"As a matter of principle and coherence, we should send a clear signal of our willingness to help the US government in that regard [closing Guantanamo], namely through the resettlement of the detainees."

'The Guantanamo problem'

Daniel Gorevana, from Amnesty International, told Al Jazeera that the Portuguese offer was a call to other European governments to help solve "the Guantanamo problem".

"As part of that they [Portugal] are offering to take individuals from Guantanamo whether they are cleared for release through the official US system or not," he said.

"I think it's important to note that the US system of clearing individuals at Guantanamo is fairly arbitrary and most of the individuals who have been released from Guantanamo have not gone through that process.

About 255 men are still held in the prison, including 50 the US has cleared for release but cannot repatriate for fear they will be tortured or persecuted in their home countries.

"There's a large Yemeni population [in Guantanamo] and we know that US is in negotiations with the Yemeni government to repatriate some of those individuals. There's a smaller number of detainees that the US plans to charge and try," Gorevana said.

"They're currently doing that under the military commission system and Amnesty are calling for those detainees to be transferred to the US and charged in federal criminal courts."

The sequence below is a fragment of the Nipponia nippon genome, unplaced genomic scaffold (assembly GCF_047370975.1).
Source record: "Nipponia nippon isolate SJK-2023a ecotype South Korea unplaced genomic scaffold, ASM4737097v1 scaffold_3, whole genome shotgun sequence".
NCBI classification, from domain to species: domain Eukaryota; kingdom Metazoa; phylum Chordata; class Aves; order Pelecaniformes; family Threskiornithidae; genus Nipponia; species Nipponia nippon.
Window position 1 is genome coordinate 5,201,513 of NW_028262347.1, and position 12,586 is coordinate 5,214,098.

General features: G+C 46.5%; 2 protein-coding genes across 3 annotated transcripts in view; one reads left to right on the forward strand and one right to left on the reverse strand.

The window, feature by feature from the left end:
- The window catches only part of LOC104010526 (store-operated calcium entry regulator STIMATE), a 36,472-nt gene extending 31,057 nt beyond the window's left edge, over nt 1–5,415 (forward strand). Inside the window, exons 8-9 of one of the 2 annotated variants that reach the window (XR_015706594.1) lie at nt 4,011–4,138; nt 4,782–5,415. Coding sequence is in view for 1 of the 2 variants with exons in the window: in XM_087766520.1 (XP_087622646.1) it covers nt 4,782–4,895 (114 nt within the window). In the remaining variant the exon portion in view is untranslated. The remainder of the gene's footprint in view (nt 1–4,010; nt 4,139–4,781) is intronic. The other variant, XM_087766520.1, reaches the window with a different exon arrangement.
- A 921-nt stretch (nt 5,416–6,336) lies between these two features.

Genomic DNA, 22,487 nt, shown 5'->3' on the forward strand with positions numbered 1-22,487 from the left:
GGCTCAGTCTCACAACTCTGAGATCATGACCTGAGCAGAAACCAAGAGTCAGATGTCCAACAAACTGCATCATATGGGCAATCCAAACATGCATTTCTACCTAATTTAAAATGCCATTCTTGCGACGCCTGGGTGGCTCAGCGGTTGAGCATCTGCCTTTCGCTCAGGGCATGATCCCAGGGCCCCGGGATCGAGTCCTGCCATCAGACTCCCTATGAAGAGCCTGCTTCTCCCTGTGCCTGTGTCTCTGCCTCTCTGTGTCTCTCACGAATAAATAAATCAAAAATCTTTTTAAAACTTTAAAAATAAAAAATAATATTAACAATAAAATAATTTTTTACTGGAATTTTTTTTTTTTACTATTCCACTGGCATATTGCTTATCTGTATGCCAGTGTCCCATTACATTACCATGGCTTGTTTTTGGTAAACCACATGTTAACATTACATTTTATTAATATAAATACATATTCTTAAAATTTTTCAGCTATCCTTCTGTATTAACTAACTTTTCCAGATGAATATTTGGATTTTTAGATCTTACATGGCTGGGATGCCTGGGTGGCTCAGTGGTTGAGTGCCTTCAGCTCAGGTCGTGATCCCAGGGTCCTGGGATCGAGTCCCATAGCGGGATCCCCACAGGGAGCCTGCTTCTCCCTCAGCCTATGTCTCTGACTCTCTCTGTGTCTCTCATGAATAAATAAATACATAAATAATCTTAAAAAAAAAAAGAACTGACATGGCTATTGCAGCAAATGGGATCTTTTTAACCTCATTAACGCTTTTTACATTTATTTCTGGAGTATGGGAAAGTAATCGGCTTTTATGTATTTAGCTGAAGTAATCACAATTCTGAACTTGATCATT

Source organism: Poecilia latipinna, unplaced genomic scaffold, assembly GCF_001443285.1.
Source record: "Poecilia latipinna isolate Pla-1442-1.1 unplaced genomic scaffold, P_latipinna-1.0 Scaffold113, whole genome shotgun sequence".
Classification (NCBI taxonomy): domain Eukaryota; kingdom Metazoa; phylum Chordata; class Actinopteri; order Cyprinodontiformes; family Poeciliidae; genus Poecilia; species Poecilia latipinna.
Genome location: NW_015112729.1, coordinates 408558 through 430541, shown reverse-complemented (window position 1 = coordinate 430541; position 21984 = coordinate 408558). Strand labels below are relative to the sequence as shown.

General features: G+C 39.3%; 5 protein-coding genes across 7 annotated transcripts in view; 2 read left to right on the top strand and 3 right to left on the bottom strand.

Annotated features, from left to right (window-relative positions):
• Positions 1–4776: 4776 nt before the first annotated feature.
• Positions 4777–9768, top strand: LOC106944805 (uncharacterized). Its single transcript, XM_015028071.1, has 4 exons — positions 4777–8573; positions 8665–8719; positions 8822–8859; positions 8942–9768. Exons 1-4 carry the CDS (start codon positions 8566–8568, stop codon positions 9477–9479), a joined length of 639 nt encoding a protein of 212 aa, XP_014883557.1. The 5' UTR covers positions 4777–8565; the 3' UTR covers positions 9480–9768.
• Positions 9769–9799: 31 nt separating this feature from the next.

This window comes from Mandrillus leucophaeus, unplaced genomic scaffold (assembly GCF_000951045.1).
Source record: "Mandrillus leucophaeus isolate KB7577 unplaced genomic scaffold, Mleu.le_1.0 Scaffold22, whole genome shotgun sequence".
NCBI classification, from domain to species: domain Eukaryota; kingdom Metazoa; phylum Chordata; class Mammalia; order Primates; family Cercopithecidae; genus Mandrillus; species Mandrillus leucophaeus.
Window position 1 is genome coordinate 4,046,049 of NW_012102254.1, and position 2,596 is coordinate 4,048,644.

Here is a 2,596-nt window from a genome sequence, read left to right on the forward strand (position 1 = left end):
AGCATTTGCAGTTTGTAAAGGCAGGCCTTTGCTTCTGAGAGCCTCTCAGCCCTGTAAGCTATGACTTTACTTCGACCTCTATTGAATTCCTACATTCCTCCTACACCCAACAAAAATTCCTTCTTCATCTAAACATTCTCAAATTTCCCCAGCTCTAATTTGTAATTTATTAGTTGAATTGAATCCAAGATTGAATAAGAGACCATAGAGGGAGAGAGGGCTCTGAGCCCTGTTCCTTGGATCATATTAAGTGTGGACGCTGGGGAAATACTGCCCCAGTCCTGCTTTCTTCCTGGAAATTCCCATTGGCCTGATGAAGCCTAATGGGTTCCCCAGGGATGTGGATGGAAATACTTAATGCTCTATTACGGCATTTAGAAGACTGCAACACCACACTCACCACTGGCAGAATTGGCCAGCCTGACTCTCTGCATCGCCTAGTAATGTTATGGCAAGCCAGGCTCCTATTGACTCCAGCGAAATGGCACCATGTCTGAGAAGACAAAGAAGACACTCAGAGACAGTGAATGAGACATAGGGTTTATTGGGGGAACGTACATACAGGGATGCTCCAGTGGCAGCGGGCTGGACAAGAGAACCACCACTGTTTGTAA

Closer to the goal

Albania is the only country that has accepted detainees on humanitarian grounds, taking in five members of China's Uighur ethnic minority in 2006.

Portugal's offer to take in detainees will bring the US closer to its goal of closing the offshore military prison, a US diplomat said on Thursday.

Clint Williamson, the ambassador-at-large for war-crimes issues, said the gesture marks a breakthrough in efforts to find new homes for detainees who would risk persecution or torture in their native countries.

"We certainly welcome this initiative," Williamson said in an interview with the Associated Press news agency.

"We have approached over 70 countries at this point, and I personally visited a number of those capitals, raising this with other governments."
 
Security concerns
   
Obama has also pledged to move the remaining prisoners' "terrorism" trials into regular US civilian or military courts.

Manfred Nowak, the UN's torture investigator, recommended last month that European countries take in Guantanamo inmates who cannot be sent home.

Williamson said governments have been reluctant to accept the men because of security and political concerns.

"In some cases, they have just been reluctant to associate themselves with an unpopular policy related to Guantanamo," he said.